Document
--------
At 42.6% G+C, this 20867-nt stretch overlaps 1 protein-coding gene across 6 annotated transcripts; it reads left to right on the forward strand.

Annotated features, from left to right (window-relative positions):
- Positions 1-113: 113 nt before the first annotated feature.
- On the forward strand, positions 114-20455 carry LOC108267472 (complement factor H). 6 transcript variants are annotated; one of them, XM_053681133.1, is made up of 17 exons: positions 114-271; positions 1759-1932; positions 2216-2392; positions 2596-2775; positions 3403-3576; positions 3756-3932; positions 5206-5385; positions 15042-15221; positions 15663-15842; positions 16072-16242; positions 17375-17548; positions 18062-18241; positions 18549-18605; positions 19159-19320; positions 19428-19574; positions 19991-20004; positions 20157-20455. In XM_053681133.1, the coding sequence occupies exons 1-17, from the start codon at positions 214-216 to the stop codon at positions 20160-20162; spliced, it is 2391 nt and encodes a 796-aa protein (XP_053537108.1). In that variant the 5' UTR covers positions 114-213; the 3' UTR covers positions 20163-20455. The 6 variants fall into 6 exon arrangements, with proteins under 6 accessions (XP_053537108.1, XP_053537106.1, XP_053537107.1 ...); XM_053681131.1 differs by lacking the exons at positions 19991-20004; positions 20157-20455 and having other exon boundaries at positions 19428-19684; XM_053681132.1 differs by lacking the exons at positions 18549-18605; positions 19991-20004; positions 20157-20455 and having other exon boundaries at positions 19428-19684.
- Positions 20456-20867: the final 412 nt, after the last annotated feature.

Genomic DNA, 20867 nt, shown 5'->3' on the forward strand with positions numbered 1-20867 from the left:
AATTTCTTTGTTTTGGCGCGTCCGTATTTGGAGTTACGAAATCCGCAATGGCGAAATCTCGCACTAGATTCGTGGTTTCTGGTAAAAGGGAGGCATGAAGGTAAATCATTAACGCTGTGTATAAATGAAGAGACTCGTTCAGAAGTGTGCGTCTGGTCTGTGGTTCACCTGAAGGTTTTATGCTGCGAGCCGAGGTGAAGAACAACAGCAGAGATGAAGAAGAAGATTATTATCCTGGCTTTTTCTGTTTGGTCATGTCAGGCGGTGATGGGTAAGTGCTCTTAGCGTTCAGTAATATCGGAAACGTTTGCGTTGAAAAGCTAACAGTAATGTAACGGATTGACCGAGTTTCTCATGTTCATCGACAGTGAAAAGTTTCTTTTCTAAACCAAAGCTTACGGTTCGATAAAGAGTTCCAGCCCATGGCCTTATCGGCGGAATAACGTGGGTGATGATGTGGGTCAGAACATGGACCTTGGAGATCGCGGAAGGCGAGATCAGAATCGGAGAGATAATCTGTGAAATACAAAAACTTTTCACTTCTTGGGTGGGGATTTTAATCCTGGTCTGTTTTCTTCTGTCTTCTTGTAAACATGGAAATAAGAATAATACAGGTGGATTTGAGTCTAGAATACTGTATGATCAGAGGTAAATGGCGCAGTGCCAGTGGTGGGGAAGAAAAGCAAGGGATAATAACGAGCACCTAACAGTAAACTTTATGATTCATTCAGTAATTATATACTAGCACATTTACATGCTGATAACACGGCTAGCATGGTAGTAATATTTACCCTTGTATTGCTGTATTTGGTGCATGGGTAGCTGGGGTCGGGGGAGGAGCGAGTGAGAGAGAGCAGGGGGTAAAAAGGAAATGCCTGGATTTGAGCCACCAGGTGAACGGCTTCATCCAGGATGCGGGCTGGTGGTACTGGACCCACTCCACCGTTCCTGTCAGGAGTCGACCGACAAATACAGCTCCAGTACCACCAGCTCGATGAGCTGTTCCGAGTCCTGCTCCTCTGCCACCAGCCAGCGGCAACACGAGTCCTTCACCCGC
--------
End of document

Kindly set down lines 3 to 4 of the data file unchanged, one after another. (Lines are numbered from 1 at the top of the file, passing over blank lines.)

- Positions 1-113: 113 nt before the first annotated feature.
- On the forward strand, positions 114-20455 carry LOC108267472 (complement factor H). 6 transcript variants are annotated; one of them, XM_053681133.1, is made up of 17 exons: positions 114-271; positions 1759-1932; positions 2216-2392; positions 2596-2775; positions 3403-3576; positions 3756-3932; positions 5206-5385; positions 15042-15221; positions 15663-15842; positions 16072-16242; positions 17375-17548; positions 18062-18241; positions 18549-18605; positions 19159-19320; positions 19428-19574; positions 19991-20004; positions 20157-20455. In XM_053681133.1, the coding sequence occupies exons 1-17, from the start codon at positions 214-216 to the stop codon at positions 20160-20162; spliced, it is 2391 nt and encodes a 796-aa protein (XP_053537108.1). In that variant the 5' UTR covers positions 114-213; the 3' UTR covers positions 20163-20455. The 6 variants fall into 6 exon arrangements, with proteins under 6 accessions (XP_053537108.1, XP_053537106.1, XP_053537107.1 ...); XM_053681131.1 differs by lacking the exons at positions 19991-20004; positions 20157-20455 and having other exon boundaries at positions 19428-19684; XM_053681132.1 differs by lacking the exons at positions 18549-18605; positions 19991-20004; positions 20157-20455 and having other exon boundaries at positions 19428-19684.